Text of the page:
CLIMATE TALK #4: UTOPIA or OBLIVION
Global solutions to a global crisis: climate justice & the science of viability
Date: April 7, 2011 @ 2:30 pm
Location: First Floor Lounge, Falvey Memorial Library

What if the only viable choice for our future were between achieving a collaborative, open and democratic ideal or undergoing the collapse of our global civilization? In the 1960s, architect and philosopher R. Buckminster Fuller warned that we had become advanced enough to set ourselves up with that very choice: Utopia or Oblivion…

For the third ClimateTalks roundtable event of the academic year, two faculty members will present advanced analysis of the climate crisis, from the historical, ethical and scientific points of view, and we will moderate a policy debate among students working on environmental issues.

The discussion will be framed by Buckminster Fuller’s admonition that our advanced industrial civilization was reaching a point where the choice between Utopia and Oblivion was not only a possible eventuality, but a likely outcome of hyper-advanced “world-around” communications technologies, transit, and commercial and political structures.

If we are in fact facing the need to provide water for 7 billion people, to secure the food supply against unprecedented stresses and a destabilized climate, if our routine consumption of basic resources is undermining the future sustainability of our civilization, what can we do?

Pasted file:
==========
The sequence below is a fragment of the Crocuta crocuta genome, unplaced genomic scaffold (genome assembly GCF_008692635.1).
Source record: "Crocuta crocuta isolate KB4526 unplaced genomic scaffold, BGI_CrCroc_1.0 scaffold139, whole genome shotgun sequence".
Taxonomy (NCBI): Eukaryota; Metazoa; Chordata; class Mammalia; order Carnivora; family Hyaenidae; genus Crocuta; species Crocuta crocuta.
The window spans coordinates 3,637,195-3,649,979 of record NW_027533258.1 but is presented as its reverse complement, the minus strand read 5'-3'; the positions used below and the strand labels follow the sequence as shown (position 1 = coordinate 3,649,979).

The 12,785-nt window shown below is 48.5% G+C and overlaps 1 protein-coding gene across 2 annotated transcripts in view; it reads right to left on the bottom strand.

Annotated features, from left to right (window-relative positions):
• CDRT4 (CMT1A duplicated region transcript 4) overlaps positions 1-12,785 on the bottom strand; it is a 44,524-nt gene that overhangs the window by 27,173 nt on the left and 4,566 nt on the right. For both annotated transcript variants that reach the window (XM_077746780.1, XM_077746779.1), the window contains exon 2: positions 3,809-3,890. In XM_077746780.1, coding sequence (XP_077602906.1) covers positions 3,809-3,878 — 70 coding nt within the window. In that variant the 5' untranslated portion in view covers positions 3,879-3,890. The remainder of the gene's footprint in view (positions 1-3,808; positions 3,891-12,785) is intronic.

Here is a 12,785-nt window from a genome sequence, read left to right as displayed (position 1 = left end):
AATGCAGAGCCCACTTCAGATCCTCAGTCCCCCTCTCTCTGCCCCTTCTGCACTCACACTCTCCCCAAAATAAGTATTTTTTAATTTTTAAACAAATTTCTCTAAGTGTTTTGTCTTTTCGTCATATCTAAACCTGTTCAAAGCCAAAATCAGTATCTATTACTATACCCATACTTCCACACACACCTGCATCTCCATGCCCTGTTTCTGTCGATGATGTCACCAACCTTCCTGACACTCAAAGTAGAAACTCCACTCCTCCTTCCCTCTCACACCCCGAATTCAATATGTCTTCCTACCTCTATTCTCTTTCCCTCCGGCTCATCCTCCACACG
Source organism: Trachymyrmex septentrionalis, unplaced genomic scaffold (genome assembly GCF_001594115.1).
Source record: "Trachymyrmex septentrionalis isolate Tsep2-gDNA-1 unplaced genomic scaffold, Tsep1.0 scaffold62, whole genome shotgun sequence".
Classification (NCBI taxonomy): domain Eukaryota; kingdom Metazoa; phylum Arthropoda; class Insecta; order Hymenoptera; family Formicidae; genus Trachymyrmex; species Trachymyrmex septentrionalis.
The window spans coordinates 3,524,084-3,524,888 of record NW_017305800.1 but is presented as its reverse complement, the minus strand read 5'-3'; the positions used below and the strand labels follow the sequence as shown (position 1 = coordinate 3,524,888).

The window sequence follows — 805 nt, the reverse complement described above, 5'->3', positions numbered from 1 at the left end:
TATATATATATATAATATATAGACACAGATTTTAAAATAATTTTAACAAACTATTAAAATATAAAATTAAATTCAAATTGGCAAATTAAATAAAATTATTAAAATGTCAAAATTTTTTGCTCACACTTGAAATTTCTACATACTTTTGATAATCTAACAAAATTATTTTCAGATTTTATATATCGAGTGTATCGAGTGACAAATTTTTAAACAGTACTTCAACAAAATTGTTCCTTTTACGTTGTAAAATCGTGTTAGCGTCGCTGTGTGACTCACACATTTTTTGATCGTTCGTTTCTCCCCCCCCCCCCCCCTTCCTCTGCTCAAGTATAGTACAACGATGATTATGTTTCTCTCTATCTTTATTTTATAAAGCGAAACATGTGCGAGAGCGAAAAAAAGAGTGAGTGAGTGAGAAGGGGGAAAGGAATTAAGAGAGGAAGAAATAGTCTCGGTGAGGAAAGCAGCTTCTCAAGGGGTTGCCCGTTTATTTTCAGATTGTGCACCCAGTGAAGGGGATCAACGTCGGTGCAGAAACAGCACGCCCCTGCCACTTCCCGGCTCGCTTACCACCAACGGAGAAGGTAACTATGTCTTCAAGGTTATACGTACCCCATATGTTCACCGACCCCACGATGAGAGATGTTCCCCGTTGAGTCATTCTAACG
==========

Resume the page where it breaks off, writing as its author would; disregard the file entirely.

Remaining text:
We will examine key related questions and challengs and propose some ideas for how humanity can move forward in the midst of this complex crisis.

Written by Joseph Robertson

Joseph is Global Strategy Director for the non-partisan non-profit Citizens' Climate Lobby. He is the lead strategist supporting the Acceleration Dialogues (diplomatic climate-solutions roundtables) and Resilience Intel—an effort to move the world to 100% climate-smart finance. Joseph represents CCL in the Carbon Pricing Leadership Coalition, the UNFCCC negotiations, and other UN processes, and is founder of the Geoversiv Foundation and Live Your Democracy—an online periodical promoting engaged, non-partisan civics. His articles appear from time to time in the Guardian.

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